Now, here are my Ten Advices.

Advice #1 Use Reliable Reference Sources Wisely - Books, Videos, Web Sites, etc.

Study up in loading manuals until you understand the process well, before spending a lot of money on equipment.

I found "The ABC's of Reloading" to be a very good reference. Short on loading data but full of knowledge and understanding of the process. Check out offerings in your local library. Dated, perhaps but the basics are pretty unchanging. I am told the older editions are better than the newer ones, so the library is looking even better.

Read as many manuals as you can, for the discussion of the how-to steps found in their early chapters. The reason you want more than one or two manuals is that you want to read differing authors/editors writing styles and find ones that "speak" to you. What one manual covers thinly, another will cover well so give better coverage of the subject; one author or editor may cover parts of the subject more thoroughly than the others.

As far as load data in older manuals, the powder manufacturers and bullet manufacturers may have better information and their web sites are probably more up to date. But pay attention to what the ammunition was test-fired from. (regular firearm vs a sealed-breech pressure test barrel, for example)

The public library should have manuals you can read, then decide which ones you want to buy.

There are instructional videos now that did not exist in the '70s when I started.

Richard Lee's book "Modern Reloading" has a lot of food for thought, and does discuss the reasoning behind his opinions (unlike many manuals, and postings). Whether right or wrong, the issues merit thought, which that book initiates. It is not a simple book, though and you will find it provocative reading for many years.

Only after you know the steps can you look at the contents of of a dealer's shelves, a mail-order catalog or a reloading kit and know what equipment you want to buy. If you are considering a loading kit, you will be in a better position to know what parts you don't need and what parts the kits lack.

Advice #2 All equipment is good. But is it good FOR YOU?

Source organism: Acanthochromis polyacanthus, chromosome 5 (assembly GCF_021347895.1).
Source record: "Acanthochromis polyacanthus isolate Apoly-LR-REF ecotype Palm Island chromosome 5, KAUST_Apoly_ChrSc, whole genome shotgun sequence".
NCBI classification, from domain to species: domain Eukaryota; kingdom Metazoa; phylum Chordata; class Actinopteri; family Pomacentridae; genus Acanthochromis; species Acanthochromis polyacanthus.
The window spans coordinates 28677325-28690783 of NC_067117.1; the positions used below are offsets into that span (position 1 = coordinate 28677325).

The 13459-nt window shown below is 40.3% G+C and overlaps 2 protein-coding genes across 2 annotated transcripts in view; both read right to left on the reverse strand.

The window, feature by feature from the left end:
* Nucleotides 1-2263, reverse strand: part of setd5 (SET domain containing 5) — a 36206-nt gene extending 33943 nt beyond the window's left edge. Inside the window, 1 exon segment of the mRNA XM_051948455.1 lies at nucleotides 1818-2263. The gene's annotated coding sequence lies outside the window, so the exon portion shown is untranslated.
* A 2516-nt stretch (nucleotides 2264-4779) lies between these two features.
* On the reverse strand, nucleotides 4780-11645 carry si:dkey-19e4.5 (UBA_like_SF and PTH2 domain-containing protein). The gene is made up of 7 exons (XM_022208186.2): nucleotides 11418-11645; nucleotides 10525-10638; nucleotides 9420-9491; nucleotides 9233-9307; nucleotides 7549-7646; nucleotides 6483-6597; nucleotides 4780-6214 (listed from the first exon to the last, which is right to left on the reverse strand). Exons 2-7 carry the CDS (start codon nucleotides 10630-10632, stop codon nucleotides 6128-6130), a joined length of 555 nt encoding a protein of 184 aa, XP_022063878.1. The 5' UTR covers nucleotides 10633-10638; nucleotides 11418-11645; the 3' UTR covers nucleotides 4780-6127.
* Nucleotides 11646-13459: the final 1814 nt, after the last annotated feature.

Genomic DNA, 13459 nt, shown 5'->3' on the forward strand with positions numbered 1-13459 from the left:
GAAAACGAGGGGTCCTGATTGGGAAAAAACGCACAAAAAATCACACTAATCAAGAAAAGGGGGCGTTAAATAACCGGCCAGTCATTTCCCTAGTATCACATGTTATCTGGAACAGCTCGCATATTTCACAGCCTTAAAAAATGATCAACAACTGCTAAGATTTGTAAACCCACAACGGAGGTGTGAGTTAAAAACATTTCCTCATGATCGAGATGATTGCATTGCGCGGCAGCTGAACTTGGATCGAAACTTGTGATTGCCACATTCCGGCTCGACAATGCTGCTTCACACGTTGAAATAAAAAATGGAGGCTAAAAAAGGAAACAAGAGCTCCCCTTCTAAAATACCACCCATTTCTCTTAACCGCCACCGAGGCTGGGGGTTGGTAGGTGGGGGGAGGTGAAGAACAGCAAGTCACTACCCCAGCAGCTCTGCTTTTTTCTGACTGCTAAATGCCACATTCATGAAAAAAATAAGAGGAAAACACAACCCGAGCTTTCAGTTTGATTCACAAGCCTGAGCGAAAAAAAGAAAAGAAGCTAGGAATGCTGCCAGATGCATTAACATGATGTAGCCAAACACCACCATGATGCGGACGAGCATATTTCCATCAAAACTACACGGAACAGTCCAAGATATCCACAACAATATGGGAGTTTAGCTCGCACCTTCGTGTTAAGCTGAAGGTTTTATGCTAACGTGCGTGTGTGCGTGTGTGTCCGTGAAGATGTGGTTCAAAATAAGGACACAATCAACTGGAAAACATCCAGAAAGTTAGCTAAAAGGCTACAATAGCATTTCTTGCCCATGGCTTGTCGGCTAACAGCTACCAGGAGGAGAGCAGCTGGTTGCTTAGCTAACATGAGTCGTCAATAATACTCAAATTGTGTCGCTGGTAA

Almost every manufacturer of loading equipment makes good stuff; if they didn't, they would lose reputation fast and disappear from the marketplace. Better equipment costs more generally. Cast aluminum is lighter and less expensive but not so abrasion resistant as cast iron. Cast iron lasts practically forever. Aluminum generally takes more cleaning and lubrication to last forever. Lee makes good equipment, but is generally considered the "economy" equipment maker, though some of their stuff is considered preferable to more expensive makes. Just think about what you buy. Ask around. Testimonials are nice. But if you think Ford/Chevy owners have brand loyalty, you have not met handloaders. Testimonials with reasoning behind them are better. RCBS equipment is almost all green, Dillon, blue, Lee red. Almost no manufacturers cross color lines and many handloaders simply identify themselves as "Blue" or whatever. Make your own choices.

On Kits: Almost every manufacturer makes a kit that contains everything you need to do reloading (except dies and the consumables). A kit is decent way to get started. Eventually most people wind up replacing most of the components of the kit as their personal taste develops, but you will have gotten started, at least.

On Kits: Almost every manufacturer (and most major retailer) assembles a kit that contains everything you need to do reloading (except dies and the consumables). A kit is a decent way to get started without too much prior experience. Eventually most reloaders wind up replacing many of the components of the kit as their personal taste develops (negating the savings you thought the kit gave you), but you will have gotten started, at least.